You might be aware of the basic fraud prevent steps such as not clicking on suspicious links or even downloading any unknown apps. After all it may lead to installing a threat on your phone which can compromise your data. But what if the malware threat comes pre – installed on the mobile device itself?
Recent research has indicated that certain malware has been detected on brand new phones’ software. They have been planted deep within the device and designed to steal information and display ads. Furthermore, the malware would attempt to gain full system privileges, wherein which, it would corrupt or delete data, erase the storage or steal personal information. It would even hijack the screen and spam contacts. Some would even block the usage of the device until a ransom was paid. The alternate solution here would be to erase everything through a factory reset.
This development underscores the fact that malware threat to your mobile is very much in existence, even before you operate it. Imagine you using your device regularly for mobile banking where you need to access your card details or even your bank account. Such systems can easily compromise your finances and put them at risk for fraudsters.
Here is how you need to be aware of malware:
Fraudsters Follow the Money: Cybercrime brought on by malware, is very much about funds. What was once a trivial measure of pinging online portals in search of vulnerabilities to exploit, has now exploited to an organised enterprise that focuses on stealing data and funds. In fact, with the aid of technology’s speed, power and storage facilities, malware can be easily penetrative in every aspect of a user’s life, which also includes mobile banking. Since most mobile platforms are still developing their security protocols, it represents an attractive target for most money targeting fraudsters. For example, a few apps were known to be infected with the XcodeGhost, a malware designed to turn the device into a botnet, creating a zombie-like a network that disperses spam or any other activity as commanded by the controller.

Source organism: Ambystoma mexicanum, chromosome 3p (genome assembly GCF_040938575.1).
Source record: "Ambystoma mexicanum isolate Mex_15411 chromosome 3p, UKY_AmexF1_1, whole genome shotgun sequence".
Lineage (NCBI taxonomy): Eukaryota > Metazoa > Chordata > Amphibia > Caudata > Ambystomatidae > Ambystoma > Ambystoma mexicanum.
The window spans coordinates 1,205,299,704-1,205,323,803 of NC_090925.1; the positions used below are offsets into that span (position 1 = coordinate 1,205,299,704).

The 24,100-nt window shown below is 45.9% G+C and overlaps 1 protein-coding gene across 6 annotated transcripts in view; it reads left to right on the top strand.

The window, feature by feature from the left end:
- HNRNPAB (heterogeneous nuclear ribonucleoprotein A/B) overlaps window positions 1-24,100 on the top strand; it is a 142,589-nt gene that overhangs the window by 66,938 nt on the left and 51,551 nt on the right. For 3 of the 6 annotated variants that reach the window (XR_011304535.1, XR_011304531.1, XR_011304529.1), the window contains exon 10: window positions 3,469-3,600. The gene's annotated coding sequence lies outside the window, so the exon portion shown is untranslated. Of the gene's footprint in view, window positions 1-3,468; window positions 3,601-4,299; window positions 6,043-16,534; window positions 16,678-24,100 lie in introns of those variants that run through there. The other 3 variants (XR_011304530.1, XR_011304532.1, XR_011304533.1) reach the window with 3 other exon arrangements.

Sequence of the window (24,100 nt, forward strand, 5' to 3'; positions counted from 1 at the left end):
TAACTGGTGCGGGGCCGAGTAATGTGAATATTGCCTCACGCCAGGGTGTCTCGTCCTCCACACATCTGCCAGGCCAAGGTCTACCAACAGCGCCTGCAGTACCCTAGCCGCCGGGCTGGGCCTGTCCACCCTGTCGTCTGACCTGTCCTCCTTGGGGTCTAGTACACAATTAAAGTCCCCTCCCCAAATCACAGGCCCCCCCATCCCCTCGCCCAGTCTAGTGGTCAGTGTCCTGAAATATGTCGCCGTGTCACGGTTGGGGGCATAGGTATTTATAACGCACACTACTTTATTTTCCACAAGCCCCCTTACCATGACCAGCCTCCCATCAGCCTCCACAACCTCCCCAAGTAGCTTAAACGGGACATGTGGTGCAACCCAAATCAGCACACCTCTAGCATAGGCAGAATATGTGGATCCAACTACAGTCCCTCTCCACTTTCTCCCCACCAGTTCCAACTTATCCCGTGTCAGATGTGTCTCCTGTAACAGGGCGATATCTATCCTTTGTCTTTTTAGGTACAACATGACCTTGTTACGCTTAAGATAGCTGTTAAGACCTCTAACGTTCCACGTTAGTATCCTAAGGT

Rooting targeted OS: Targeted attacks are often sophisticated and most concerning, especially for mobile banking facilities. They target the vulnerabilities in the phone OS platforms, and root the victim’s device and begin spying. It would include accessing messages, calls, emails, logs, and more from apps including Gmail, Facebook, Skype, WhatsApp, Viber, FaceTime, Calendar and Line along with other mobile banking apps. One of the most notable malware of this functioning was Pegasus that attacked the iOS vulnerabilities. With the root access, malware provides the relevant leverage over a device. It is concerning for any person or business wanting to protect sensitive data, such as their bank details.